‘A window into the past '
A glimpse of 1990s Australia.
The film of ‘The Black Balloon’ explores the dynamic of a family, the Mollison whose teenage son Charlie has an autism spectrum disorder. The film text rewinds the different type of lifestyle that people had to face due to mental disabilities and also the core features of autism spectrum disorder in the early days of the 1990s in Australia.
AUSTRALIA'S CULTURE: Early 1990s VS 21st Century
The Black Balloon shows a strong fitting of the days in Australia of the 1990s, the kids riding bikes, and the cricket on the radio. The set time of ‘The Black Balloon’ was before Youtube, Facebook, Myspace, Ipods etc. Even mobile phones and home computers were uncommon.
'The Black Balloon' revealed the daily routine back in the 1990s of an Australian family. Surf lifesaving lessons after-school, riding bikes to and from school, playing computer games using commodore 64.The Black Balloon allow the viewers to witness the sacrifice of Charlie's family to care for him due to his mental disability and also the complications of their reality in their days.
The set time of the 'The Black Balloon' was in the early 90s, revealing disrespect and the complications of what people had to face if they were known to have a mental disability. Charlie is living with autism as well as 'Attention Deficit Disorder'. Charlie wasn’t the only one being pushed around, but also Charlie's family was also involved in the so called known, 'bullying' from their surroundings, and surprisingly even their neighbours.
In one of the scenes, Charlie became the victim of a malicious taunting and harassment when being spotted at his older brother, Thomas’ school. The scene shows a strong characteristic of how the peers reacted towards Charlie and it also proves the difference of our 21st century, treating people with disabilities with respect rather than how it was like in the typical Australian 1990s.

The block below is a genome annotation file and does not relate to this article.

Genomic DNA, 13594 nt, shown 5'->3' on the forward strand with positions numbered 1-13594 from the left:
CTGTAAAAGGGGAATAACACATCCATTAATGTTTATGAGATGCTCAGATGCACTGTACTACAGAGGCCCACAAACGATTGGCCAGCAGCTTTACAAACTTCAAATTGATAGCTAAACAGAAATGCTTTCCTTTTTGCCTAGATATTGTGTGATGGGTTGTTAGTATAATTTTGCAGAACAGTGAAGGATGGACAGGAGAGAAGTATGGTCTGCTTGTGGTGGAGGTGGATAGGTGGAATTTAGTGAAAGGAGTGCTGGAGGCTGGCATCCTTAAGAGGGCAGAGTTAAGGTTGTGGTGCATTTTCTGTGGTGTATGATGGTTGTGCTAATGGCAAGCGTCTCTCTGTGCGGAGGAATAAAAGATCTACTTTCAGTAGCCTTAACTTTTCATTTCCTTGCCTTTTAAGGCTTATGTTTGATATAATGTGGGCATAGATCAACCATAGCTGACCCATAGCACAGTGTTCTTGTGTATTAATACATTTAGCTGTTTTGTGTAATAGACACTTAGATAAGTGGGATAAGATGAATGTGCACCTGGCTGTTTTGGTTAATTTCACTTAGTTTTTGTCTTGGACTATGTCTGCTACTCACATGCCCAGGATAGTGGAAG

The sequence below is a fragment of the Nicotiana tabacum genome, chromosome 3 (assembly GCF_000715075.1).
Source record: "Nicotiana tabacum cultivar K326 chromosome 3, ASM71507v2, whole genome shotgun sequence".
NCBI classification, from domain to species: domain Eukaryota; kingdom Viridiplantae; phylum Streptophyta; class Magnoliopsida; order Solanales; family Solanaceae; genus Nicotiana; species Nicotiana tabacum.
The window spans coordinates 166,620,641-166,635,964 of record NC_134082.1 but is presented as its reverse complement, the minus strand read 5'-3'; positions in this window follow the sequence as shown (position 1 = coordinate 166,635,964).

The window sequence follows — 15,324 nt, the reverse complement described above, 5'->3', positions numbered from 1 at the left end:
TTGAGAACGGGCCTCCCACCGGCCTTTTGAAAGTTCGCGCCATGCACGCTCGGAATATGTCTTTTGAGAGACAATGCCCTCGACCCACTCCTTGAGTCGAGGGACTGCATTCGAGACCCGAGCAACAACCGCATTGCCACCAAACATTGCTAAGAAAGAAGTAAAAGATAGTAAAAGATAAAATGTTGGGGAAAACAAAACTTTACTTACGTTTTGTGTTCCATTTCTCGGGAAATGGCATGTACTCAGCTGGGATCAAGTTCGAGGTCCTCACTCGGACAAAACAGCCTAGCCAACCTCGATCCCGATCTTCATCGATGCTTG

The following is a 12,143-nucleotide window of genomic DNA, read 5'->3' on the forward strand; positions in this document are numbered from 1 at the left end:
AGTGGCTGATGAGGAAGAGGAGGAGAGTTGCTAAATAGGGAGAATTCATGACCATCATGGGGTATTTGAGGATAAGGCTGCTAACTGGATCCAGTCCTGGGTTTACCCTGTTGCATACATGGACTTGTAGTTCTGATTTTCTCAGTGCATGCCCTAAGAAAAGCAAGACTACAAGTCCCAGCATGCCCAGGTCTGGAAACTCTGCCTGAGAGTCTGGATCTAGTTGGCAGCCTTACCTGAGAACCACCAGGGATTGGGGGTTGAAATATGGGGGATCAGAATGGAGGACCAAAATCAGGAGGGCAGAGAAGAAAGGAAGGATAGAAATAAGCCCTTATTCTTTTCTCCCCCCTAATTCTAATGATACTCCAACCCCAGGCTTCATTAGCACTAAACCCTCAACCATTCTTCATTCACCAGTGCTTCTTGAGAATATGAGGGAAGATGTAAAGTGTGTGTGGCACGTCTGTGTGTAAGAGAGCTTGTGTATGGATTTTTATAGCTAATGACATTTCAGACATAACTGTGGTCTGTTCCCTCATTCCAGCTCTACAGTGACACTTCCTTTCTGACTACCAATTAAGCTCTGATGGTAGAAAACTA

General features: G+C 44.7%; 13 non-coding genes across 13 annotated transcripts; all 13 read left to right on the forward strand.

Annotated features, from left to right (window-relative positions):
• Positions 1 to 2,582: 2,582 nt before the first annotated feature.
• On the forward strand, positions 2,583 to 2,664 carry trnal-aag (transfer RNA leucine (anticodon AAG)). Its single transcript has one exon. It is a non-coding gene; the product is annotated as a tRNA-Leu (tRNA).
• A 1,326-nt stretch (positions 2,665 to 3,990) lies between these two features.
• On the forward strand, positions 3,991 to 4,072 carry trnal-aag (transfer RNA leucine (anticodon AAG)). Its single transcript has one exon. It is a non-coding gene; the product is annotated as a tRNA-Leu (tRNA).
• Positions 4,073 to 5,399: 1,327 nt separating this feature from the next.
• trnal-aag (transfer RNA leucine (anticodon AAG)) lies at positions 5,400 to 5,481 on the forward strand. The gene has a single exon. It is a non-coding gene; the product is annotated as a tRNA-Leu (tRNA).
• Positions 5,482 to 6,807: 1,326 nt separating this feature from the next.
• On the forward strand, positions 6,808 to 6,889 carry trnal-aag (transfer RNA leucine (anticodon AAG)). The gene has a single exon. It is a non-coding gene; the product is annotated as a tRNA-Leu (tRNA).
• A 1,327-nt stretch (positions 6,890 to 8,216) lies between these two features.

In addition, the representation of playing cricket in front yard clicks our thoughts on the 1990s. One of the scenes from the movie submitted the typical Australian outback culture and passed through a great view of the enjoyable feature of Australia's 1990s.
Our present is now considerate and respectful towards mental disorder or any type of disability. It's very rare for people to domineer over a person going through a mental disorder, because our society has now become used to the difference of our surroundings and we've all acknowledged about the slight differences in others.
'The Black Balloon' proves that our 21st century to Australia's 1990s has completely transformed, from the littlest and to the biggest things that are now playing a big part in our lives. Our lifestyle has also changed for the better, our 21st century has matured.
The scene of Charlie being spotted at Thomas' school
"When we let go of our differences, we discover who we are, normality is relative".
Front Yard Cricket= Aussie 1990s
Express and Reflect
This true to life film is heart touching and thoughtful. The message of the film in my opinion was just 'acceptance'. There were some points in the film that I found relevance to, and after from watching it, I feel as all I need is patience and to accept others. My favourite character in the film was the mother, Maggie. She was the most inspiring and admirable person I found in this film text. The way she never gave up on her sons, and by her having to go through with the negative attitude from other people referred to Charlie, she was still able to stand up on her feet and accomplish on what she thought was right. Maggie had a very strong characteristic; she was a upfront and a supportive woman. The quote that I remember from her is that “Your brother will never be able to do the things you will." This reminded me of how lucky I am, by being able to do the things that I do, I feel extremely brainwashed from watching 'The Black Balloon'.
What was also very good about this film is that the perspective of it was from the 1990s in Australia, which surprised me on how many things have changed today. The amount of harassment towards mental disorder people was absolutely disgraceful, in the other hand I believe our society has become more benevolent and sympathetic.
Overall this movie was very commendable, it had a life message that I'm assure to keep personally, and also it was very thoughtful and entertaining.